Sci may have mentioned before just how much she loves Mary Roach's writing (warning, the webpage has a roach on the front. I'm warning you because if you're like Sci and have a roach phobia, it can be...unpleasant. Just scroll down to the bottom of the screen and avoid it). Mary Roach, author of Stiff: the Curious Lives of Human Cadavers and Bonk: The Curious Coupling of Science and Sex, is a super fun writer, whose books give you interesting information, as well as giving you lots of little tidbits to throw out at cocktail parties (not that I go to any cocktail parties, but if I DID, I would be SO FUN). And hey, at the parties I go to, the tidbits are highly successful.
And she's got a new book JUST OUT called Packing for Mars: The Curious Science of Life in the Void. Sci got to read it and reviewed it here. It's a fantastic book and I highly recommend you pick it up.
Of course, as I was reading along in the book, I spent a lot of time going "HEY! THAT it some AWESOME weird SCIENCE!" Unfortunately, a bunch of the articles mentioned were seriously old, and a bunch MORE were on Pubmed, but inaccessible. Thanks NASA.
And so I did despair. But then, I emailed Mary Roach, and she was kind enough to send me some articles! And so today's weird science comes to you courtesy of Ms. Roach. Let's get ready for some weird science, and some OLD science!
Micturition is the all sciencey word for peeing. In space. Hey, they gotta go sometime!
When this paper came out, it was right after Sputnick II and the evidence they currently had from dogs on whether the human body could make it in space. Turns out the dogs did all right for a few hours, but of course, space flights were going to be MORE than a few hours. What was going to happen when you had to PEE?!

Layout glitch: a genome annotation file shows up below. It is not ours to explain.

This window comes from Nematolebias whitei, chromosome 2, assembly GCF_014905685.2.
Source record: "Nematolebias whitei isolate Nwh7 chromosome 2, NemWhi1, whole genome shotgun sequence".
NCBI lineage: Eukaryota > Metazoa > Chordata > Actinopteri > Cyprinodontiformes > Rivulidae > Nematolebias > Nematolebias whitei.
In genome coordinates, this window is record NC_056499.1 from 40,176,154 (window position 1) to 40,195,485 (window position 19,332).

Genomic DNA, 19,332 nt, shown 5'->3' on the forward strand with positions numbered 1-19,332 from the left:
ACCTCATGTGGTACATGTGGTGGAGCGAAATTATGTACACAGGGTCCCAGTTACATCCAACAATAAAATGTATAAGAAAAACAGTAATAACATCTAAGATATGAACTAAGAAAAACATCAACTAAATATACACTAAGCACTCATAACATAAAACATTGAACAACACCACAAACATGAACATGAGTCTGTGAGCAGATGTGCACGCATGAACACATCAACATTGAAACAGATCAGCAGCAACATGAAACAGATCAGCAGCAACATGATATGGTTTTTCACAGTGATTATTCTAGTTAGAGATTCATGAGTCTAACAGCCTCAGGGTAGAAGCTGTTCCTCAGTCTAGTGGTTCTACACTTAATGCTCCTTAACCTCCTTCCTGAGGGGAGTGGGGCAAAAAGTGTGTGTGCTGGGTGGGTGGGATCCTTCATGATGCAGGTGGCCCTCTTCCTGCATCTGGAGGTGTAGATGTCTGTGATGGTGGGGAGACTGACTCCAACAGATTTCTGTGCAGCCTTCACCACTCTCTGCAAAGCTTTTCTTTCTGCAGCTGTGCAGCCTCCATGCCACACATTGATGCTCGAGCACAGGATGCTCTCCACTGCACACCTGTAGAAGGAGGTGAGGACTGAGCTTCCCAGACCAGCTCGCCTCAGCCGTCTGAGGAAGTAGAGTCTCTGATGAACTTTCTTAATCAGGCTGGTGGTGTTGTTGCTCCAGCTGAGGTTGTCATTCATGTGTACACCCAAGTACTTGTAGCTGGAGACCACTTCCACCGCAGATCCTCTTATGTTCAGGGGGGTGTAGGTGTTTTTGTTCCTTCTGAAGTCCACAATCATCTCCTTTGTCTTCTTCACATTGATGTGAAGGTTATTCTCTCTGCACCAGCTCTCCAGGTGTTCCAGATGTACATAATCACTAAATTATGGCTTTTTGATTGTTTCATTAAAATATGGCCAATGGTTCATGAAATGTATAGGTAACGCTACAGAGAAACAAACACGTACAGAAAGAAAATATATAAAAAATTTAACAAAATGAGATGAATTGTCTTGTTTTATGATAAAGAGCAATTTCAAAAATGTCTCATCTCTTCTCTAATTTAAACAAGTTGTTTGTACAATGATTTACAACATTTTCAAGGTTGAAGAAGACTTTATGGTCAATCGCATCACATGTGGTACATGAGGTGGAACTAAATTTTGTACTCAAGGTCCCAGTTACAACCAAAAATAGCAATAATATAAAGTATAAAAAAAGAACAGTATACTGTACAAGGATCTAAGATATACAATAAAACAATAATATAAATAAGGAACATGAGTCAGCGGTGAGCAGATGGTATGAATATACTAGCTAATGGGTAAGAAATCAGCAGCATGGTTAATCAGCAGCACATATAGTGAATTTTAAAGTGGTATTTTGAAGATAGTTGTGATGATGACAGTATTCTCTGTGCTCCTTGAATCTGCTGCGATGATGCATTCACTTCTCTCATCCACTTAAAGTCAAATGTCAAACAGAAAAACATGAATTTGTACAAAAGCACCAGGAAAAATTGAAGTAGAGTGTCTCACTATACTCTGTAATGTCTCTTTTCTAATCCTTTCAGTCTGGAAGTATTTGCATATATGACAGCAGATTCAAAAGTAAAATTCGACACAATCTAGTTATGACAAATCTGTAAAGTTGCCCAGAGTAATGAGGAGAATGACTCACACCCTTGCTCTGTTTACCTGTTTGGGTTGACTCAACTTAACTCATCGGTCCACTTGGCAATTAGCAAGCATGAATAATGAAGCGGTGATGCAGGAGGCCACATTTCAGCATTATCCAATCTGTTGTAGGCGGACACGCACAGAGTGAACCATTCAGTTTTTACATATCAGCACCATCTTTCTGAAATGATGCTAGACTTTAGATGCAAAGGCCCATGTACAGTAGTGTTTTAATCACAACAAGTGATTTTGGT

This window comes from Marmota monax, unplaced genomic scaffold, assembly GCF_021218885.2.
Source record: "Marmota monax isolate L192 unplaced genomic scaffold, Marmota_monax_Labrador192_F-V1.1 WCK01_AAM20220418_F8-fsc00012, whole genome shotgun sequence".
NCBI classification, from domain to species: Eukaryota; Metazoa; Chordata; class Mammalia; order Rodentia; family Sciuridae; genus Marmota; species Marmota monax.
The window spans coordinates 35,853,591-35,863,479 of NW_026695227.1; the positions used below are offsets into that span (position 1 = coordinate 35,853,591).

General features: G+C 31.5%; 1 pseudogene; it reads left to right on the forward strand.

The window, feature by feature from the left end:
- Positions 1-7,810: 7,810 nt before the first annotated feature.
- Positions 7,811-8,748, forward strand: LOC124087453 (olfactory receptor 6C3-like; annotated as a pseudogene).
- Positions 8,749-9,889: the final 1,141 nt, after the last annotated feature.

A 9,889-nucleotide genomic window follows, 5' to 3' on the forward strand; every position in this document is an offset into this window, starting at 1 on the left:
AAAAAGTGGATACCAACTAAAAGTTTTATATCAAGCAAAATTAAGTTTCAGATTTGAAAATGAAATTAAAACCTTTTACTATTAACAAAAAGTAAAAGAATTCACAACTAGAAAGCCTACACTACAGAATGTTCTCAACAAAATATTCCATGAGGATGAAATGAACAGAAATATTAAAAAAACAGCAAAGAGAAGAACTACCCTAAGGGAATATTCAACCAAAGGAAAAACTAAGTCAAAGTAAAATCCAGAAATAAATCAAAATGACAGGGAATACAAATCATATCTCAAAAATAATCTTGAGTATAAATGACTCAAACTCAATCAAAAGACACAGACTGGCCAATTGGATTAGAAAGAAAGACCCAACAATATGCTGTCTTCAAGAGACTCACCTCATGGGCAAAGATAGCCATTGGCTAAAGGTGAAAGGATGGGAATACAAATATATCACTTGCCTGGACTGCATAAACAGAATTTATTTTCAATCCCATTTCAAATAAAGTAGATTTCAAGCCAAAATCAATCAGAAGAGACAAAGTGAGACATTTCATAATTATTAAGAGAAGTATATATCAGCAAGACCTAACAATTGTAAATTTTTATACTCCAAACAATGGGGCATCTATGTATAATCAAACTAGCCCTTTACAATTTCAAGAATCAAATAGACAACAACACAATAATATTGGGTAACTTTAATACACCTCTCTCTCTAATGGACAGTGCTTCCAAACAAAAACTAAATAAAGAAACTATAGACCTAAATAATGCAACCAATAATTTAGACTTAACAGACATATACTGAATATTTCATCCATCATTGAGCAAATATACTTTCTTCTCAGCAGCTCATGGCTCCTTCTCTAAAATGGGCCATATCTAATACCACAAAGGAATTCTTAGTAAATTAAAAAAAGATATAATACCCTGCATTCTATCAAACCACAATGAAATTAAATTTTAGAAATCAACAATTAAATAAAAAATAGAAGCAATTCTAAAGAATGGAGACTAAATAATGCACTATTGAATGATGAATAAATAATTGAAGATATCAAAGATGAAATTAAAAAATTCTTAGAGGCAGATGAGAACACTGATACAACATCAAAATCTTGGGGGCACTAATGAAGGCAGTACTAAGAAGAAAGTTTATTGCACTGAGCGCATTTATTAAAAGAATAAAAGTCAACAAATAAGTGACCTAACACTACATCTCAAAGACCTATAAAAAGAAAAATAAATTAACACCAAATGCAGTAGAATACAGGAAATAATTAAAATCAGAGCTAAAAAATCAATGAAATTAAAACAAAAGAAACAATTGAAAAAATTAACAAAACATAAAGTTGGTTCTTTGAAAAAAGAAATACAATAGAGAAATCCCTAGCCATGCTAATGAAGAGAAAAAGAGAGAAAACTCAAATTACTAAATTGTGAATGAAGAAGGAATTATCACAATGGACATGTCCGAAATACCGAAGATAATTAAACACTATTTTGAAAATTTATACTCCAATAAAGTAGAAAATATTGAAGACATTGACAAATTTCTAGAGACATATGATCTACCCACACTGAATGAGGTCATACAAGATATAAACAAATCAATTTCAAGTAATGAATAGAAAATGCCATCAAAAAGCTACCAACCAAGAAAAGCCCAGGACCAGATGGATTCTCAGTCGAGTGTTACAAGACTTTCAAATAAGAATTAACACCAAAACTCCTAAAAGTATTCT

To do this experiment, the scientists loaded up a bunch of Air Force guys in a jet, and began to simulate weightlessness. You can do this by using a jet that flies in big parabolas like this:
At the top of the parabola, if you build up speed going up, you hit weightlessness for about 30-40 seconds as you start to come down. Apparently you can still get on one of these. Given the severe motion sickness I get from watching people play Portal, I'm gonna let other people go with that one. But anyway, they used these 30-40 seconds of weightlessness (if you keep flying in big arcs you can do this multiple times) to look at how people pee in space.
That must have been hysterical. You get up there. You're weightless! WOOO! NOW, pee in the cup please...
So they had the guys (only guys) drink a cup of water every 15 minutes for the two hours before flight, to make sure they got something. Or, in science-ese, "to ensure the urinary bladder would be distended". I can only imagine how uncomfortable that must have been, and most of them did complain. Apparently several of them peed their pants. But hey, they could definitely pee when they had to!